Paragraph 4(a) of the Policy requires that Complainant must prove each of the following three elements to obtain an order that a domain name should be cancelled or transferred:

(1) the domain name registered by Respondent is identical or confusingly similar to a trademark or service mark in which Complainant has rights; and

(2) Respondent has no rights or legitimate interests in respect of the domain name; and

(3) the domain name has been registered and is being used in bad faith.

Identical and/or Confusingly Similar

Complainant has adduced clear and convincing evidence that it has rights in the FLINGSTER and DIRTYROULETTE service marks through its ownership of the abovementioned United States trademark registrations and its use of the marks on its adult chat and dating websites.

The disputed domain name consists of the elements “dirty” and “fling” together with the gTLD <.com> extension.

The element “dirty” is similar to the DIRTYROULETTE service mark and the element “fling” is similar to the FLINGSTER trademark.

As the element “fling” is the dominant element of the FLINGSTER trademark, this panel finds that the disputed domain name is confusingly similar to Complainant’s FLINGSTER trademark.

For the purposes of comparison, the gTLD <.com> extension may be ignored in the circumstances of this Complaint as a domain extension, is recognized as a technical necessity for a domain name and serves no other purpose or meaning in the context.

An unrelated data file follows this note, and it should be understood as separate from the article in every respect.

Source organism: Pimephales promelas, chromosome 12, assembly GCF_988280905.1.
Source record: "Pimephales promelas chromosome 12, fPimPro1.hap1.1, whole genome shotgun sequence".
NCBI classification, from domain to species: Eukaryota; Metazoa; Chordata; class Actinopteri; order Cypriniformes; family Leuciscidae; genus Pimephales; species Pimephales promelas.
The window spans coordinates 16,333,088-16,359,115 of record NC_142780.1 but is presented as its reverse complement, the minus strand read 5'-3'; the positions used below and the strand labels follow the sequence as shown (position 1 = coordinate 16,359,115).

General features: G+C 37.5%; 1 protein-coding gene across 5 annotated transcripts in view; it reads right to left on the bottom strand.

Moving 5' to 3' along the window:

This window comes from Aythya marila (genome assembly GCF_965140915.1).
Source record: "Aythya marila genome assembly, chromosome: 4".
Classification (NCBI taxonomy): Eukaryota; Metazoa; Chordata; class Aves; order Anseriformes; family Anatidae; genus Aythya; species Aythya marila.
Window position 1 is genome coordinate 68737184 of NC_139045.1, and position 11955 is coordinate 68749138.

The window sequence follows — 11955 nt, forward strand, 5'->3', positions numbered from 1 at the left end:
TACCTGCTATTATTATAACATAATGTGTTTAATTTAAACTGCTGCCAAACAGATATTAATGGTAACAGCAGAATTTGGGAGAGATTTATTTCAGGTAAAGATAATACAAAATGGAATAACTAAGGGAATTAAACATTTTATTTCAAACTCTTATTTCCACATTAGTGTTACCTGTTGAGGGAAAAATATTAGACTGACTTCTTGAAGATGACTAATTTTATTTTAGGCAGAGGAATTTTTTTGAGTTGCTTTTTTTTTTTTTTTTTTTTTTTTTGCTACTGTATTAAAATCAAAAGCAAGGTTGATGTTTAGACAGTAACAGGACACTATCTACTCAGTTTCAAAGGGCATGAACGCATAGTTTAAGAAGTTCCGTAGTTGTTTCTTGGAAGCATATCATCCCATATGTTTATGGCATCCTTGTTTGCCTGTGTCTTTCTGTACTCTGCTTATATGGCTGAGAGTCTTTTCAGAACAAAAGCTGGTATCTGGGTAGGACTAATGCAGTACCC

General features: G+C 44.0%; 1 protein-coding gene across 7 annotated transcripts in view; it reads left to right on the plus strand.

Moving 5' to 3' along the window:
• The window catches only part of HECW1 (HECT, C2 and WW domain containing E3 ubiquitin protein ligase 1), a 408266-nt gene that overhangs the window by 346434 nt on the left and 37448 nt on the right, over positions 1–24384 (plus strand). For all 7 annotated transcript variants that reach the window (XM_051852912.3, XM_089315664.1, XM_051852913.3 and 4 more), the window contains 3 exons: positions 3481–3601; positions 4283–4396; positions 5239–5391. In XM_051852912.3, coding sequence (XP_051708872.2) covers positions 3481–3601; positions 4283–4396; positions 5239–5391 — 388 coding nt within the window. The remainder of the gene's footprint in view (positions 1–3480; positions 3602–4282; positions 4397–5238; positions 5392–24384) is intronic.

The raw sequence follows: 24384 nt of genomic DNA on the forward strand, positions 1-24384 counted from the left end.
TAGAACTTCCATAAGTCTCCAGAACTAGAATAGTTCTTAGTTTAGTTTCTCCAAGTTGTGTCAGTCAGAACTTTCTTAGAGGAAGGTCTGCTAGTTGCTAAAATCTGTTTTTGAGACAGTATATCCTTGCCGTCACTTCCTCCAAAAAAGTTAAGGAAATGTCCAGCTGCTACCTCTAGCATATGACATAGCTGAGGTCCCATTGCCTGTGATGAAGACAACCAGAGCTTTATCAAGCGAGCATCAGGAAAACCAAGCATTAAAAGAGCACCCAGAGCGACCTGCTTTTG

This Panel finds therefore that Complainant has succeeded in the first element of the test in Policy ¶ 4(a)(i).

Rights or Legitimate Interests

Complainant has made out a prima facie case that Respondent has no rights or legitimate interests in the disputed domain name. In such circumstances the burden of production shifts to Respondent to prove such rights or interests,

There is no suggestion that Respondent is commonly known by the disputed domain name or has been granted any right or license to use the disputed domain name or Complainant’s FLINGSTER or DIRTYROULETTE marks in a domain name.

Respondent claims to have recently acquired the disputed domain name at an auction. The exact date is disputed by Respondent.

Since acquiring the disputed domain name Respondent, who claims to be a domainer has established a website that is competing with Complainant’s websites purporting to also offer adult chat and dating services.

Such use is inconsistent with Respondent’s claim to be a domainer as he is going beyond buying, warehousing and selling this particular domain name.

While buying and selling domain names is in principle unobjectionable, without more, such activity does not create rights of legitimate interests in a domain name.